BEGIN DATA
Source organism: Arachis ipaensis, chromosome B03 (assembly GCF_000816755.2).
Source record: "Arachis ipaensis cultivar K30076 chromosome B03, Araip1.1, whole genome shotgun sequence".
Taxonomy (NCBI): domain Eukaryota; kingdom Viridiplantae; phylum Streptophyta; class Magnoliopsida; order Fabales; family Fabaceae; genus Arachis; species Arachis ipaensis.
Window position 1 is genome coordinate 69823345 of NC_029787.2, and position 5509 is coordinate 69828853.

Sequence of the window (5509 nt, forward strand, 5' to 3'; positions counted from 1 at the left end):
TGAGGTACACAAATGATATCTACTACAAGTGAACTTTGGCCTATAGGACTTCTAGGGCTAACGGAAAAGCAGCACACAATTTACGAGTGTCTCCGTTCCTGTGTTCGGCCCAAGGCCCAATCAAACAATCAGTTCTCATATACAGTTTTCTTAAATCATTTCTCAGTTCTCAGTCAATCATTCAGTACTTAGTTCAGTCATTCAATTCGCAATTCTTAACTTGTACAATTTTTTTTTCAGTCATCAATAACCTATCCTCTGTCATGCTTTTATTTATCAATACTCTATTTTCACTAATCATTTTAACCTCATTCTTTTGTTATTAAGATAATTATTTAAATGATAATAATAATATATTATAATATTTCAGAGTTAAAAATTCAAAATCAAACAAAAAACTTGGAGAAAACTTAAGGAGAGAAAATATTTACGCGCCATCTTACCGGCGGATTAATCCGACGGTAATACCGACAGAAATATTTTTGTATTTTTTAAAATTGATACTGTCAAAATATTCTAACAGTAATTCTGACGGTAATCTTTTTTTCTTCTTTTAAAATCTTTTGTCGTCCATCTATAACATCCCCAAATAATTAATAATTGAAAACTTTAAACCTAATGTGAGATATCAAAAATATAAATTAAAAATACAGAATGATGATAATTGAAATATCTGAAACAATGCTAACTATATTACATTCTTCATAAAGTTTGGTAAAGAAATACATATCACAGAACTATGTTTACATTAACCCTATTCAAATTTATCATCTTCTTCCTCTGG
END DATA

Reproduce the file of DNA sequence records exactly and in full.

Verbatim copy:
Source organism: Arachis ipaensis, chromosome B03 (assembly GCF_000816755.2).
Source record: "Arachis ipaensis cultivar K30076 chromosome B03, Araip1.1, whole genome shotgun sequence".
Taxonomy (NCBI): domain Eukaryota; kingdom Viridiplantae; phylum Streptophyta; class Magnoliopsida; order Fabales; family Fabaceae; genus Arachis; species Arachis ipaensis.
Window position 1 is genome coordinate 69823345 of NC_029787.2, and position 5509 is coordinate 69828853.

Sequence of the window (5509 nt, forward strand, 5' to 3'; positions counted from 1 at the left end):
TGAGGTACACAAATGATATCTACTACAAGTGAACTTTGGCCTATAGGACTTCTAGGGCTAACGGAAAAGCAGCACACAATTTACGAGTGTCTCCGTTCCTGTGTTCGGCCCAAGGCCCAATCAAACAATCAGTTCTCATATACAGTTTTCTTAAATCATTTCTCAGTTCTCAGTCAATCATTCAGTACTTAGTTCAGTCATTCAATTCGCAATTCTTAACTTGTACAATTTTTTTTTCAGTCATCAATAACCTATCCTCTGTCATGCTTTTATTTATCAATACTCTATTTTCACTAATCATTTTAACCTCATTCTTTTGTTATTAAGATAATTATTTAAATGATAATAATAATATATTATAATATTTCAGAGTTAAAAATTCAAAATCAAACAAAAAACTTGGAGAAAACTTAAGGAGAGAAAATATTTACGCGCCATCTTACCGGCGGATTAATCCGACGGTAATACCGACAGAAATATTTTTGTATTTTTTAAAATTGATACTGTCAAAATATTCTAACAGTAATTCTGACGGTAATCTTTTTTTCTTCTTTTAAAATCTTTTGTCGTCCATCTATAACATCCCCAAATAATTAATAATTGAAAACTTTAAACCTAATGTGAGATATCAAAAATATAAATTAAAAATACAGAATGATGATAATTGAAATATCTGAAACAATGCTAACTATATTACATTCTTCATAAAGTTTGGTAAAGAAATACATATCACAGAACTATGTTTACATTAACCCTATTCAAATTTATCATCTTCTTCCTCTGG